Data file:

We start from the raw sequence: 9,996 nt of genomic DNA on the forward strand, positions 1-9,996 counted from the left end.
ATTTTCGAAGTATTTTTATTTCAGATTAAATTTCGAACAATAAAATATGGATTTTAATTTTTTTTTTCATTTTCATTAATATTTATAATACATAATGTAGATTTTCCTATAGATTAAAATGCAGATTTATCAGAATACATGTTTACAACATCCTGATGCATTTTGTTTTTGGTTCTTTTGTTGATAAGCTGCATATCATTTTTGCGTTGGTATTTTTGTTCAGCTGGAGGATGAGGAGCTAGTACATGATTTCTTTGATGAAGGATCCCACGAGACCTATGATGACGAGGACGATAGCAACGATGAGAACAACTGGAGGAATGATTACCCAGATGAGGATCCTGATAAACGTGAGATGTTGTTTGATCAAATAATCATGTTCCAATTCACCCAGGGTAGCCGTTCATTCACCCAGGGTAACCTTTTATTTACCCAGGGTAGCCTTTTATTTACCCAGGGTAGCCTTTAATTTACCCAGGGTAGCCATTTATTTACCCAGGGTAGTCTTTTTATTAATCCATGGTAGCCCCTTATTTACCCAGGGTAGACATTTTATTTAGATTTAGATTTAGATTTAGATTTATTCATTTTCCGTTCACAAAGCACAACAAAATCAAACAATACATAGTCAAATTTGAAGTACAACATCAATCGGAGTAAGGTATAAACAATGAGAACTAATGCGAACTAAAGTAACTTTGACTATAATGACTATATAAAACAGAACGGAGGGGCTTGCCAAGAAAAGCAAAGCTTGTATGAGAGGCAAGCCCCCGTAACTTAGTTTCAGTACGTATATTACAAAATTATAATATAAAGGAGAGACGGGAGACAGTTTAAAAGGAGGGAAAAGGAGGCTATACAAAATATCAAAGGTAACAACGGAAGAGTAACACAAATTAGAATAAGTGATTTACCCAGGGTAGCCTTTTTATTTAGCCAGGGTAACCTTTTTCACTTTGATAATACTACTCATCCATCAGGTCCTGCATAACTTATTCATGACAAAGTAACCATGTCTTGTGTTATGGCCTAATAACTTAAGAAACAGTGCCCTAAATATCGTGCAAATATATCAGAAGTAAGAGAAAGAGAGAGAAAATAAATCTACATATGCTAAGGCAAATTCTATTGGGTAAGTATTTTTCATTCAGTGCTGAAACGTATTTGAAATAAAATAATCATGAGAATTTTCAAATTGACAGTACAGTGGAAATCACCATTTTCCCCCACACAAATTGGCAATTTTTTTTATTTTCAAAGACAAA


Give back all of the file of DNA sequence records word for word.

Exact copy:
We start from the raw sequence: 9,996 nt of genomic DNA on the forward strand, positions 1-9,996 counted from the left end.
ATTTTCGAAGTATTTTTATTTCAGATTAAATTTCGAACAATAAAATATGGATTTTAATTTTTTTTTTCATTTTCATTAATATTTATAATACATAATGTAGATTTTCCTATAGATTAAAATGCAGATTTATCAGAATACATGTTTACAACATCCTGATGCATTTTGTTTTTGGTTCTTTTGTTGATAAGCTGCATATCATTTTTGCGTTGGTATTTTTGTTCAGCTGGAGGATGAGGAGCTAGTACATGATTTCTTTGATGAAGGATCCCACGAGACCTATGATGACGAGGACGATAGCAACGATGAGAACAACTGGAGGAATGATTACCCAGATGAGGATCCTGATAAACGTGAGATGTTGTTTGATCAAATAATCATGTTCCAATTCACCCAGGGTAGCCGTTCATTCACCCAGGGTAACCTTTTATTTACCCAGGGTAGCCTTTTATTTACCCAGGGTAGCCTTTAATTTACCCAGGGTAGCCATTTATTTACCCAGGGTAGTCTTTTTATTAATCCATGGTAGCCCCTTATTTACCCAGGGTAGACATTTTATTTAGATTTAGATTTAGATTTAGATTTATTCATTTTCCGTTCACAAAGCACAACAAAATCAAACAATACATAGTCAAATTTGAAGTACAACATCAATCGGAGTAAGGTATAAACAATGAGAACTAATGCGAACTAAAGTAACTTTGACTATAATGACTATATAAAACAGAACGGAGGGGCTTGCCAAGAAAAGCAAAGCTTGTATGAGAGGCAAGCCCCCGTAACTTAGTTTCAGTACGTATATTACAAAATTATAATATAAAGGAGAGACGGGAGACAGTTTAAAAGGAGGGAAAAGGAGGCTATACAAAATATCAAAGGTAACAACGGAAGAGTAACACAAATTAGAATAAGTGATTTACCCAGGGTAGCCTTTTTATTTAGCCAGGGTAACCTTTTTCACTTTGATAATACTACTCATCCATCAGGTCCTGCATAACTTATTCATGACAAAGTAACCATGTCTTGTGTTATGGCCTAATAACTTAAGAAACAGTGCCCTAAATATCGTGCAAATATATCAGAAGTAAGAGAAAGAGAGAGAAAATAAATCTACATATGCTAAGGCAAATTCTATTGGGTAAGTATTTTTCATTCAGTGCTGAAACGTATTTGAAATAAAATAATCATGAGAATTTTCAAATTGACAGTACAGTGGAAATCACCATTTTCCCCCACACAAATTGGCAATTTTTTTTATTTTCAAAGACAAA